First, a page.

Ex-minister: Israel halted Syria strikes at Putin’s behest
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Ex-minister: Israel halted Syria strikes at Putin’s behest

Efraim Sneh says this shows Israel has lost its freedom of operation; PM’s office refuses to comment on claim

Judah Ari Gross is The Times of Israel's military correspondent.

Russian President Vladimir Putin (L) and Prime Minister Benjamin Netanyahu attend an event marking International Holocaust Victims Remembrance Day and the anniversary of the complete lifting of the Nazi siege of Leningrad, at the Jewish Museum and Tolerance Center in Moscow on January 29, 2018. (AFP Photo/Vasily Maximov)
Russian President Vladimir Putin (L) and Prime Minister Benjamin Netanyahu attend an event marking International Holocaust Victims Remembrance Day and the anniversary of the complete lifting of the Nazi siege of Leningrad, at the Jewish Museum and Tolerance Center in Moscow on January 29, 2018. (AFP Photo/Vasily Maximov)

A former deputy defense minister on Wednesday claimed Israel ended its attacks on Syrian air defenses last month because Russian President Vladmir Putin called Prime Minister Benjamin Netanyahu and told him, “That’s enough.”

Brig. Gen. (res.) Efraim Sneh, who served as transportation minister in 2001, did not reveal his source for the information concerning the aerial clashes, during which Israel says it destroyed up to half of Syria’s anti-aircraft capabilities and lost, in the process, an F-16 fighter jet.

The Prime Minister’s Office refused to comment on the claim.

Former deputy defense minister Efraim Sneh speaks at a conference in memory of former Mossad chief Meir Dagan, on March 21, 2018. (Tamir Bergig)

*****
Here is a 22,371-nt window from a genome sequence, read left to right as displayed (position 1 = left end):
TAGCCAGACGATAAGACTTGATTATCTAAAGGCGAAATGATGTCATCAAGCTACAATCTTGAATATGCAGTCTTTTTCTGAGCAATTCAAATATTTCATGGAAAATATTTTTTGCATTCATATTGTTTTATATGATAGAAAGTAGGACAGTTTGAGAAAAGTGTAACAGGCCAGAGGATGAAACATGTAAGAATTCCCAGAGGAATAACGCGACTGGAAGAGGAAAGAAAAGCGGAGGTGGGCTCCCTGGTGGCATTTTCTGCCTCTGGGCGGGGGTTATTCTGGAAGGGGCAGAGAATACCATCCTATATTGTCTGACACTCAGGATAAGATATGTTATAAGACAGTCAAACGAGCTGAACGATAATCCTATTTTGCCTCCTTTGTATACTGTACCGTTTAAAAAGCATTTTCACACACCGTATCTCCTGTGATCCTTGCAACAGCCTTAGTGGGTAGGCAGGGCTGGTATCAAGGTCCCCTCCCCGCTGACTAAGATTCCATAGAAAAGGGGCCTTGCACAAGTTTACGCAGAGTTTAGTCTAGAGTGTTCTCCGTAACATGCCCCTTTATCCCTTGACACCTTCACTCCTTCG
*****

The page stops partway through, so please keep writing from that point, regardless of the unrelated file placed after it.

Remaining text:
“The battle on Shabbat, February 10 — why did Israel stop? A call from Putin to Netanyahu. Putin said, ‘That’s enough,'” Sneh said during a conference in memory of former Mossad chief Meir Dagan, who died in 2016.

According to Sneh, a former Labor party member, that conversation proved that Israel has lost its ability to act freely in the region.

“This is called the limitation of Israel’s ability to operate in the Middle East. It has no other name,” he said.

Israel has long maintained that it will not accept restrictions on its freedom of operation.

In the early hours of February 10, an Iranian drone entered northern Israeli airspace near the Jordanian border, where it was promptly shot down by an Apache attack helicopter, according to the Israeli army.

Israeli jets then conducted a series of reprisal raids against military positions in Syria, during which one F-16 was hit by Syrian anti-aircraft fire and crashed in northern Israel. The two airmen inside it ejected from the plane. One of them was seriously injured.

In response to the downing of the F-16, the Israeli Air Force carried out a second round of strikes, destroying between one-third and one-half of Syria’s air defenses, according to the Israeli military.

“More would have been better,” Sneh told The Times of Israel on the sidelines of the conference.

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